Health Status Indicators
Humans
Insurance Coverage - statistics & numerical data
Insurance, Health - statistics & numerical data
Latin America - ethnology
Male
Questionnaires
Research Support, Non-U.S. Gov't
Risk factors
Sex Distribution
Sex Factors
Sick Leave - statistics & numerical data
Socioeconomic Factors
Sweden - epidemiology
Time Factors
Unemployment - psychology - statistics & numerical data
Abstract
The purpose of this study was to analyze health in relation to unemployment and sick leave among immigrants from a gender perspective. Questionnaire, observations, and group discussions were used for data collection. The study group consisted of 60 unemployed persons with immigrant or refugee background, 30 women and 30 men. Slightly more than half of the participants considered their health to be poor and experienced physical and/or mental disorders. The female participants in comparison to male participants experienced poorer health. The results show that there is a reciprocal influence between health, work, and migration. Immigration may cause poor health, which as a selection effect leads to unemployment and/or sick leave. Immigration may also bring about an inferior position in the labor market, which leads to poor health due to exposure effects. The influence on health is more marked for immigrant women than for immigrant men.
PubMed ID
15269514 View in PubMed
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The impact of changing BCG coverage on tuberculosis incidence in Swedish-born children between 1969 and 1989.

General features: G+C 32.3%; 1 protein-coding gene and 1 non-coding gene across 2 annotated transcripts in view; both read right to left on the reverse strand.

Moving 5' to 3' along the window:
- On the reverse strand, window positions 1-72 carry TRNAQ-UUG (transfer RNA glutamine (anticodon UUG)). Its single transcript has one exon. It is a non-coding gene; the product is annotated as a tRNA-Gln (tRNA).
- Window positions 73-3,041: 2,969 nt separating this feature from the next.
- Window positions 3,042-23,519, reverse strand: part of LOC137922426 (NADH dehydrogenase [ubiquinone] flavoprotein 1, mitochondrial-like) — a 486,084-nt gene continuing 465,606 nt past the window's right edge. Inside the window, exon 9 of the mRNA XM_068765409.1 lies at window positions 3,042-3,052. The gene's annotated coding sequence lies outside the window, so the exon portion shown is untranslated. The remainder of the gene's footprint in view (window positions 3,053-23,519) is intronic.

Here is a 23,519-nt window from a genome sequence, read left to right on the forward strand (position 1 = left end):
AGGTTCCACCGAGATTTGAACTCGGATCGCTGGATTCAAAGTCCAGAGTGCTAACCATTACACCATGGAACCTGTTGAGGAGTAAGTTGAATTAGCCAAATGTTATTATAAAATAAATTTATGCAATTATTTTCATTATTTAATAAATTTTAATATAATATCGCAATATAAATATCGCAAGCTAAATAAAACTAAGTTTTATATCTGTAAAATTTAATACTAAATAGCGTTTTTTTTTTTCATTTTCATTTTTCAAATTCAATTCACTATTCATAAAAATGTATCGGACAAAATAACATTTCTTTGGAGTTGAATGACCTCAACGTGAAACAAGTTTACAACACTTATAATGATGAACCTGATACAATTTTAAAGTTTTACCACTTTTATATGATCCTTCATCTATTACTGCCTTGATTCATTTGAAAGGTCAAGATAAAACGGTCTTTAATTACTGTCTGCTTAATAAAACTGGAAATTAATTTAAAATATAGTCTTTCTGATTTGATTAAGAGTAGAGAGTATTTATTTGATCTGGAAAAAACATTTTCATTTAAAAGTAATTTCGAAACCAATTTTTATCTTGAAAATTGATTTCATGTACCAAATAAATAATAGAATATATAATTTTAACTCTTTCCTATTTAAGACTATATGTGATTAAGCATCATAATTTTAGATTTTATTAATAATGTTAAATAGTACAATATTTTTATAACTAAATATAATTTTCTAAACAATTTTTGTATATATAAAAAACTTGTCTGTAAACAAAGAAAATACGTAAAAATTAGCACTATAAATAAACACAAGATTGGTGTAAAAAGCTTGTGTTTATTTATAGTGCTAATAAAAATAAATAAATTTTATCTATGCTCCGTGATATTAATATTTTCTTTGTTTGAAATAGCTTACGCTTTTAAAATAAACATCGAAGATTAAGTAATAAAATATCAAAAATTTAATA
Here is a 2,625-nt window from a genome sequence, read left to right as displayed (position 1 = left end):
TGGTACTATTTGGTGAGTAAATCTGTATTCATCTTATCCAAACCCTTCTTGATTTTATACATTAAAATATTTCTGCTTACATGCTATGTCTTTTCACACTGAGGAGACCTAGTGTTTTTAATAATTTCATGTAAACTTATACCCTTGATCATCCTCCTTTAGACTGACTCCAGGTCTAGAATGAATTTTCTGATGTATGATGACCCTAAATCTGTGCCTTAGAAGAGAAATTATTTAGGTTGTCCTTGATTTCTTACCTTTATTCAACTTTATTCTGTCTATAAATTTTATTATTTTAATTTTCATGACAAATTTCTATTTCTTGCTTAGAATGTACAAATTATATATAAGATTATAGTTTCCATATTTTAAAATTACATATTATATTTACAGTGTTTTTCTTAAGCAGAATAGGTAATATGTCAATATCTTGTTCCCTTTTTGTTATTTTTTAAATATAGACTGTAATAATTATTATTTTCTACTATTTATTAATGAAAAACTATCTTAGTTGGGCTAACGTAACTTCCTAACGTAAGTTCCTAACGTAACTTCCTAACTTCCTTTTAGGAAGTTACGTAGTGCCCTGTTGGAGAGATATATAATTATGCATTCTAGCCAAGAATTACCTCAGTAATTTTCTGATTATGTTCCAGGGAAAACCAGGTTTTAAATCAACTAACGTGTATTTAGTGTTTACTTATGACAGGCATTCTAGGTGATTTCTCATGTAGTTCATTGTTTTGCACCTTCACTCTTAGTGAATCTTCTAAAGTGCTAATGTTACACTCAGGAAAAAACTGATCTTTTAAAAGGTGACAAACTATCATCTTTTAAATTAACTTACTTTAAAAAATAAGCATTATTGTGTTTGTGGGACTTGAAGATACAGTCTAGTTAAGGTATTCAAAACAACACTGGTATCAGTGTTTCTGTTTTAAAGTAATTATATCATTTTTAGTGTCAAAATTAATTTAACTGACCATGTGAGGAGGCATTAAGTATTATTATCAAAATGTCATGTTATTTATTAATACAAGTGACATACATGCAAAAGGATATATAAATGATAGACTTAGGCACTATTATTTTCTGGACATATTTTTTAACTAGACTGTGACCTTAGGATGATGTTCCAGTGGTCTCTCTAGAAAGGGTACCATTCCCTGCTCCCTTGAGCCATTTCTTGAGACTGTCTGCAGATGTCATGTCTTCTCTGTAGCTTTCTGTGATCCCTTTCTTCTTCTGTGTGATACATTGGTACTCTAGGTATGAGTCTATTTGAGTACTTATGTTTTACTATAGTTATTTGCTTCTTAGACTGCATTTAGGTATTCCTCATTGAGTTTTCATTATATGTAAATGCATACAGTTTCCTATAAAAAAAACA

https://arctichealth.org/en/permalink/ahliterature36698
Source
Tuber Lung Dis. 1992 Jun;73(3):150-61
Publication Type
Article
Date
Jun-1992
Author
V. Romanus
A. Svensson
H O Hallander
Author Affiliation
Department of Epidemiology, National Bacteriological Laboratory, Stockholm, Sweden.
Source
Tuber Lung Dis. 1992 Jun;73(3):150-61
Date
Jun-1992
Language
English
Publication Type
Article
Keywords
Adolescent
Africa - ethnology
Asia - ethnology
BCG Vaccine - administration & dosage
Child
Child, Preschool
Cohort Studies
Finland - ethnology
Forecasting
Humans
Incidence
Infant
Infant, Newborn
Latin America - ethnology
Research Support, Non-U.S. Gov't
Risk factors
Sweden - epidemiology
Tuberculosis - epidemiology - ethnology
Abstract
In April 1975, the mass vaccination of newborns against tuberculosis was replaced by selective vaccination of groups at risk. BCG coverage fell from more than 95% before 1974 to 1.8% between 1975 and 1982 and thereafter reached an average of 13.7% up to 1989. The cumulative incidence of tuberculosis before 5 years of age was estimated among children born in Sweden during periods of high, low and moderate increasing BCG coverage. The incidence figures per 100,000 children was 0.8, 3.9 and 2.9, respectively, for children born to Swedish parents and 2.6, 39.4 and 13.2, respectively, for those born to foreign parents. The observed incidence of tuberculosis among non-BCG vaccinated children born to Swedish parents was within the expected limits given by a prognostic model based on the natural change of the risk of infection. The effectiveness of the selective BCG vaccination programme, which was intensified after 1981 for the second generation of immigrants, was estimated to 0.82 (95% confidence interval 0.38, 0.95) assuming that there was no change of the risk of infection for children born to foreign parents over the period studied. From April 1975 to December 1989, tuberculosis was notified in 85 children born in Sweden during the same period, 7 of them were BCG vaccinated and 78 non-vaccinated, 45 were symptomatic, 3 of them with disseminated tuberculosis.
PubMed ID
1421348 View in PubMed
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18 records – page 1 of 2.